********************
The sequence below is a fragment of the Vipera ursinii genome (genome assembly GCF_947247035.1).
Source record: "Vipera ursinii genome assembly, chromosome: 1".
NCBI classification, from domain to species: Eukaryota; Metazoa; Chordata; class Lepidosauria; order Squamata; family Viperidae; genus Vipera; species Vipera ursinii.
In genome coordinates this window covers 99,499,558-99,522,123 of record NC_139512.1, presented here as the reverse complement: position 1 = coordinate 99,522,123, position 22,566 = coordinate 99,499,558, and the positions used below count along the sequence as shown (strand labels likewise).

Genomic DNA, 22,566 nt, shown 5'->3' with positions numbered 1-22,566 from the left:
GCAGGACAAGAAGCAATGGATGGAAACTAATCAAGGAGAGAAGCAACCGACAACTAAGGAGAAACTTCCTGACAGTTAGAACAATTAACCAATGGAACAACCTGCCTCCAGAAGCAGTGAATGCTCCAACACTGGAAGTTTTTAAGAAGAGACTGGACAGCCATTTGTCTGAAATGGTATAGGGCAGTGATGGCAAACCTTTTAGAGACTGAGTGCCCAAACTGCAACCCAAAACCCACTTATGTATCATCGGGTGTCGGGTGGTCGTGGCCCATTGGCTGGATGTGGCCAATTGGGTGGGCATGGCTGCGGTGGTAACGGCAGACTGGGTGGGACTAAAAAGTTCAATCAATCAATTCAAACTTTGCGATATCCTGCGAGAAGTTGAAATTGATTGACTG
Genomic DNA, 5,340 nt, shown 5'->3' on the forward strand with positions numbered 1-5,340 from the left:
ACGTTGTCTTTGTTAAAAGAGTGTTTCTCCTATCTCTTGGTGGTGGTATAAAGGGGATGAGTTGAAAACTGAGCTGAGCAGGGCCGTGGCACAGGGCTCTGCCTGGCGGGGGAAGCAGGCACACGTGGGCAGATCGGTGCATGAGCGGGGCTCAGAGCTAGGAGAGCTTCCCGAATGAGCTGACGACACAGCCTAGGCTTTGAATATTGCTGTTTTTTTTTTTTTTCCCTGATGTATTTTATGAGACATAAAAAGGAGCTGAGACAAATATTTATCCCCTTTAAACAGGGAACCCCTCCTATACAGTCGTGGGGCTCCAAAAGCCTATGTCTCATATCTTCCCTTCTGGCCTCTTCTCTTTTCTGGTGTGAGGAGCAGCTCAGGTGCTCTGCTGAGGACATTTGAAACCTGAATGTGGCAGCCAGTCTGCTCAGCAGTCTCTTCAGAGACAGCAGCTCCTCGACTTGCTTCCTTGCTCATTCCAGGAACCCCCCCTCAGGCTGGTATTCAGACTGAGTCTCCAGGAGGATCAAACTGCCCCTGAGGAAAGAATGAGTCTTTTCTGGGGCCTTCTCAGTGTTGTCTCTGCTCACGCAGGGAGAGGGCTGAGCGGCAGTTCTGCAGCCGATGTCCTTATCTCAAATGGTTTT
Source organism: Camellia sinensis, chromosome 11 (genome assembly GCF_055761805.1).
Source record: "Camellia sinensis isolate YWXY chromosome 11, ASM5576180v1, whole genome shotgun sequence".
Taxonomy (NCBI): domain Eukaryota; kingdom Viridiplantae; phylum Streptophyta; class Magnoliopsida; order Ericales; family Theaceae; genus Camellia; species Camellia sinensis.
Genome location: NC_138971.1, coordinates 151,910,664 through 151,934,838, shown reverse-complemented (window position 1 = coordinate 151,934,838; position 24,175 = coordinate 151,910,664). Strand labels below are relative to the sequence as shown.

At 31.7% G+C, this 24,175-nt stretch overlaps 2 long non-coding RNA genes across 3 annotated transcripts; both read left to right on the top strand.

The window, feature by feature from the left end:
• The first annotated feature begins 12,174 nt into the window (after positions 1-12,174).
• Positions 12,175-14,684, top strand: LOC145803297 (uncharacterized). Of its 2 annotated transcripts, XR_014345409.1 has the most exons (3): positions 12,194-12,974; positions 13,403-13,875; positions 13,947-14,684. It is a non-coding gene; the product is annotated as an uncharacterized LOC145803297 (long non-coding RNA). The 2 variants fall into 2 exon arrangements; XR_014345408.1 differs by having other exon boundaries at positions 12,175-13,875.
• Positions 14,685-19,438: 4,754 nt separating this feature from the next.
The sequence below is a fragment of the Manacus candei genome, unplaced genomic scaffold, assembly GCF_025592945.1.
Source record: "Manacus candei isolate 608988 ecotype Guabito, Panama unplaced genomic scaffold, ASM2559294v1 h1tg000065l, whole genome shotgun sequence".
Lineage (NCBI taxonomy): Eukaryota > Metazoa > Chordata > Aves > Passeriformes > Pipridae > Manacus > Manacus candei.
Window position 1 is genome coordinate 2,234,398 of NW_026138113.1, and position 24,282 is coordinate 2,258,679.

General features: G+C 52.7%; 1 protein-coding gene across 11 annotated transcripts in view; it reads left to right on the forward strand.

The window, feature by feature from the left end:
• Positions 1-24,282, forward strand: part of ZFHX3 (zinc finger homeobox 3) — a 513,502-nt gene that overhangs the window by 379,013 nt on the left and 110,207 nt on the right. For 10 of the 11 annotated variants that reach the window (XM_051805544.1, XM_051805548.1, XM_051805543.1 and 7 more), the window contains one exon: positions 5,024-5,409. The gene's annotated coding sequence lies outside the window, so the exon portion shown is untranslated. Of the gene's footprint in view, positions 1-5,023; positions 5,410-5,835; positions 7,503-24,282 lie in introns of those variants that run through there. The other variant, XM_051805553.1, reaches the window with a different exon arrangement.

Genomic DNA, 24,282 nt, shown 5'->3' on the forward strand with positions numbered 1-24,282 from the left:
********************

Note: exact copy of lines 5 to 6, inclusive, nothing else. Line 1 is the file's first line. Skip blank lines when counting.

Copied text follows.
Genomic DNA, 22,566 nt, shown 5'->3' with positions numbered 1-22,566 from the left:
GCAGGACAAGAAGCAATGGATGGAAACTAATCAAGGAGAGAAGCAACCGACAACTAAGGAGAAACTTCCTGACAGTTAGAACAATTAACCAATGGAACAACCTGCCTCCAGAAGCAGTGAATGCTCCAACACTGGAAGTTTTTAAGAAGAGACTGGACAGCCATTTGTCTGAAATGGTATAGGGCAGTGATGGCAAACCTTTTAGAGACTGAGTGCCCAAACTGCAACCCAAAACCCACTTATGTATCATCGGGTGTCGGGTGGTCGTGGCCCATTGGCTGGATGTGGCCAATTGGGTGGGCATGGCTGCGGTGGTAACGGCAGACTGGGTGGGACTAAAAAGTTCAATCAATCAATTCAAACTTTGCGATATCCTGCGAGAAGTTGAAATTGATTGACTG